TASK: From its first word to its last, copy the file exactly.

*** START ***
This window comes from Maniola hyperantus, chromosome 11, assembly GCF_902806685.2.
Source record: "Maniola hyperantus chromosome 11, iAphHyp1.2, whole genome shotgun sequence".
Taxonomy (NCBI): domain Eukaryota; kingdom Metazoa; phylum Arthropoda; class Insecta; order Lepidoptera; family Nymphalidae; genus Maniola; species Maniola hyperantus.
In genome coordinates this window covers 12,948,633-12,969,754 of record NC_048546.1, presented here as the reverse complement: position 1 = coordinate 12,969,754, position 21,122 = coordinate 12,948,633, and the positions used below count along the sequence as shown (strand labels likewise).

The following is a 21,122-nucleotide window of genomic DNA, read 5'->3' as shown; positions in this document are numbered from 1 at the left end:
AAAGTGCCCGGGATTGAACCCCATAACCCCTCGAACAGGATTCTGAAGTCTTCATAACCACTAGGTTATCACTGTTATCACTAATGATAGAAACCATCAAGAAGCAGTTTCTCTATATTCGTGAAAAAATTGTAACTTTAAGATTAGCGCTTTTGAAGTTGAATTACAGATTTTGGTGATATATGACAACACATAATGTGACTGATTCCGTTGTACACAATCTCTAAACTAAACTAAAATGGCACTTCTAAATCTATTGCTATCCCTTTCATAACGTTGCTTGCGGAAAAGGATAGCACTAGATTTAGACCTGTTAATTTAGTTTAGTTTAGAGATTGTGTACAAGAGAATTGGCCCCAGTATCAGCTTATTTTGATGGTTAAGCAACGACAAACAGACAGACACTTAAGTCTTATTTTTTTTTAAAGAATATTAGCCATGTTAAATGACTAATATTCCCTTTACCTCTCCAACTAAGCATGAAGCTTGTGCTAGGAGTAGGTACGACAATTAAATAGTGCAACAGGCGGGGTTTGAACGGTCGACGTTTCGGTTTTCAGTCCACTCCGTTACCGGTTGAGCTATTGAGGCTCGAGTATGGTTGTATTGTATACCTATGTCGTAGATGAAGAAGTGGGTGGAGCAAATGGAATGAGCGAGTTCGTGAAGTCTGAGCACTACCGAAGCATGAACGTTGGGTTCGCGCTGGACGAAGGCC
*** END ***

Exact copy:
This window comes from Maniola hyperantus, chromosome 11, assembly GCF_902806685.2.
Source record: "Maniola hyperantus chromosome 11, iAphHyp1.2, whole genome shotgun sequence".
Taxonomy (NCBI): domain Eukaryota; kingdom Metazoa; phylum Arthropoda; class Insecta; order Lepidoptera; family Nymphalidae; genus Maniola; species Maniola hyperantus.
In genome coordinates this window covers 12,948,633-12,969,754 of record NC_048546.1, presented here as the reverse complement: position 1 = coordinate 12,969,754, position 21,122 = coordinate 12,948,633, and the positions used below count along the sequence as shown (strand labels likewise).

The following is a 21,122-nucleotide window of genomic DNA, read 5'->3' as shown; positions in this document are numbered from 1 at the left end:
AAAGTGCCCGGGATTGAACCCCATAACCCCTCGAACAGGATTCTGAAGTCTTCATAACCACTAGGTTATCACTGTTATCACTAATGATAGAAACCATCAAGAAGCAGTTTCTCTATATTCGTGAAAAAATTGTAACTTTAAGATTAGCGCTTTTGAAGTTGAATTACAGATTTTGGTGATATATGACAACACATAATGTGACTGATTCCGTTGTACACAATCTCTAAACTAAACTAAAATGGCACTTCTAAATCTATTGCTATCCCTTTCATAACGTTGCTTGCGGAAAAGGATAGCACTAGATTTAGACCTGTTAATTTAGTTTAGTTTAGAGATTGTGTACAAGAGAATTGGCCCCAGTATCAGCTTATTTTGATGGTTAAGCAACGACAAACAGACAGACACTTAAGTCTTATTTTTTTTTAAAGAATATTAGCCATGTTAAATGACTAATATTCCCTTTACCTCTCCAACTAAGCATGAAGCTTGTGCTAGGAGTAGGTACGACAATTAAATAGTGCAACAGGCGGGGTTTGAACGGTCGACGTTTCGGTTTTCAGTCCACTCCGTTACCGGTTGAGCTATTGAGGCTCGAGTATGGTTGTATTGTATACCTATGTCGTAGATGAAGAAGTGGGTGGAGCAAATGGAATGAGCGAGTTCGTGAAGTCTGAGCACTACCGAAGCATGAACGTTGGGTTCGCGCTGGACGAAGGCC